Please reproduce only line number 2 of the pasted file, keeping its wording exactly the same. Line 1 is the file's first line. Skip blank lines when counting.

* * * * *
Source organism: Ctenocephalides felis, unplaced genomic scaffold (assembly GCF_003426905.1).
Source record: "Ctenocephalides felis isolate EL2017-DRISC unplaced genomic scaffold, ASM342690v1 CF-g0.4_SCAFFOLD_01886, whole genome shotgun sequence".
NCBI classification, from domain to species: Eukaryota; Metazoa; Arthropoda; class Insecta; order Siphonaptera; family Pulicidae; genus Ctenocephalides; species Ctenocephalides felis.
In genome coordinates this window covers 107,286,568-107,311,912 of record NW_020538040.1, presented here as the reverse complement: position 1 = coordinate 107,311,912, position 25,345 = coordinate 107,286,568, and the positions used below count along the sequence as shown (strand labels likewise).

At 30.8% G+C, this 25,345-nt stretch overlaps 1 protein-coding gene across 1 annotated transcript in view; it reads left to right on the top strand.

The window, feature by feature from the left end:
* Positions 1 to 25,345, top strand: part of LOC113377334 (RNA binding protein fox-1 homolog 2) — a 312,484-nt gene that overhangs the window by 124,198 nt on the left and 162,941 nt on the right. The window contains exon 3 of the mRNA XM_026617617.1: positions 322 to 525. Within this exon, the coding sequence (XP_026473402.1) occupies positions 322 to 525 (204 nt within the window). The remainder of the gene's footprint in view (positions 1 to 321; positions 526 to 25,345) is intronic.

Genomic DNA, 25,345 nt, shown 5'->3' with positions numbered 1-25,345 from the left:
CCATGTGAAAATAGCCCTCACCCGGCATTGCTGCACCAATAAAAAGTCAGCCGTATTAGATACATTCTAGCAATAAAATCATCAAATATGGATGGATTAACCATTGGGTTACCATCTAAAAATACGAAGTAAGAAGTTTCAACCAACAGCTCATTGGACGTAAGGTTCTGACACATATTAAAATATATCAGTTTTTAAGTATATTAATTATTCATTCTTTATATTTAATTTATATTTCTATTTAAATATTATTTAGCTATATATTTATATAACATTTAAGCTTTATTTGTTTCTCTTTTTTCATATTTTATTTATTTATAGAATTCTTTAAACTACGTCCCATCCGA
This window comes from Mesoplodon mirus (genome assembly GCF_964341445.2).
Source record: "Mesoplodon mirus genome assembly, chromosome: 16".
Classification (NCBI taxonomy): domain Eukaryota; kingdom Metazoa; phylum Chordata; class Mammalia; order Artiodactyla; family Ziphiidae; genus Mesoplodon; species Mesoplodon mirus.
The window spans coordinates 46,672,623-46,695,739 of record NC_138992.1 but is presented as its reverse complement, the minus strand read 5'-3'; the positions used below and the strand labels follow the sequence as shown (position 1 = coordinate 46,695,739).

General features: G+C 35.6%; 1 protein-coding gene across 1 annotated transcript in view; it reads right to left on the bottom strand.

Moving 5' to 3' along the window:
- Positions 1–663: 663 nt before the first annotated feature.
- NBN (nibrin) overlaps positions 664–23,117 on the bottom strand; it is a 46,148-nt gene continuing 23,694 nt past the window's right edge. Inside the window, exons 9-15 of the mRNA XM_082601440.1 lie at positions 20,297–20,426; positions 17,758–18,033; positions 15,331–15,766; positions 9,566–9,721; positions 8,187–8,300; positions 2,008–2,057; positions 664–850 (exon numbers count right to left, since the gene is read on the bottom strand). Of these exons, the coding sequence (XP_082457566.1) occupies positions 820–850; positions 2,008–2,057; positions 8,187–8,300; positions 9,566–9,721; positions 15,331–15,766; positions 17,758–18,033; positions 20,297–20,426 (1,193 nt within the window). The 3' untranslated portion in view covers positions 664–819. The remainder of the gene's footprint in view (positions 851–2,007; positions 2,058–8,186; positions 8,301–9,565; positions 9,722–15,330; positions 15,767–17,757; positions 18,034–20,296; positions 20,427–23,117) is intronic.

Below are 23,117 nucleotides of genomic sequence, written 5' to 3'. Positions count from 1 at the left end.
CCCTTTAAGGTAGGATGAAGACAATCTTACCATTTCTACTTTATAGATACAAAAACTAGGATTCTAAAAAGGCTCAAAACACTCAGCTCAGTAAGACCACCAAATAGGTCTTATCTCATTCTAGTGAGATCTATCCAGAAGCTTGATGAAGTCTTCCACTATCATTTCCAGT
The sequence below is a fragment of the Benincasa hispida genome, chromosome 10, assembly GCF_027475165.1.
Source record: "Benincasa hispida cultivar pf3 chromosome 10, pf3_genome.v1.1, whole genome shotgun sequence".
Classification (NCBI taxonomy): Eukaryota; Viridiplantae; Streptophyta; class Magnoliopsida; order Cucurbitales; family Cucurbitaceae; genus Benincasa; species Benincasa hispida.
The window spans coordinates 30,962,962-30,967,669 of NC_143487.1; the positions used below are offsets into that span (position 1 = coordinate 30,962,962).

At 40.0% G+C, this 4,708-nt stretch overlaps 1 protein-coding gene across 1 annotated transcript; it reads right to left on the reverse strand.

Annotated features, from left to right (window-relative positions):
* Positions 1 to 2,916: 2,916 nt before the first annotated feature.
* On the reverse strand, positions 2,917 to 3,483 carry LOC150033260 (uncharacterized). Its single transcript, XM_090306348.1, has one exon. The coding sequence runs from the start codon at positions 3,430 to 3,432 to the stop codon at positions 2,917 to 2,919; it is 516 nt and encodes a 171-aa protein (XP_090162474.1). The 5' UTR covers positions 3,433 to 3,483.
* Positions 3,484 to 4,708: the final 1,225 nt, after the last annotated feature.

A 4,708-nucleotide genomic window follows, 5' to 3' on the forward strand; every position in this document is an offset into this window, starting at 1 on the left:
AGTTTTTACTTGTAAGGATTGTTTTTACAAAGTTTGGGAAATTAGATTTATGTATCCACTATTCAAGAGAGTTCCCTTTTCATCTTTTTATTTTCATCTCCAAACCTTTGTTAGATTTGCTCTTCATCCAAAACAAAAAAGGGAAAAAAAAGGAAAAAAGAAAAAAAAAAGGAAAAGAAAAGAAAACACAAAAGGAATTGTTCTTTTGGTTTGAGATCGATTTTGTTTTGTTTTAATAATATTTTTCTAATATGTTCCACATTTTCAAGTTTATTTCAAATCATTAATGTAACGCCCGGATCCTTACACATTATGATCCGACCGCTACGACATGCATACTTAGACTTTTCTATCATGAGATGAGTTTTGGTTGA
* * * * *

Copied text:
Source record: "Ctenocephalides felis isolate EL2017-DRISC unplaced genomic scaffold, ASM342690v1 CF-g0.4_SCAFFOLD_01886, whole genome shotgun sequence".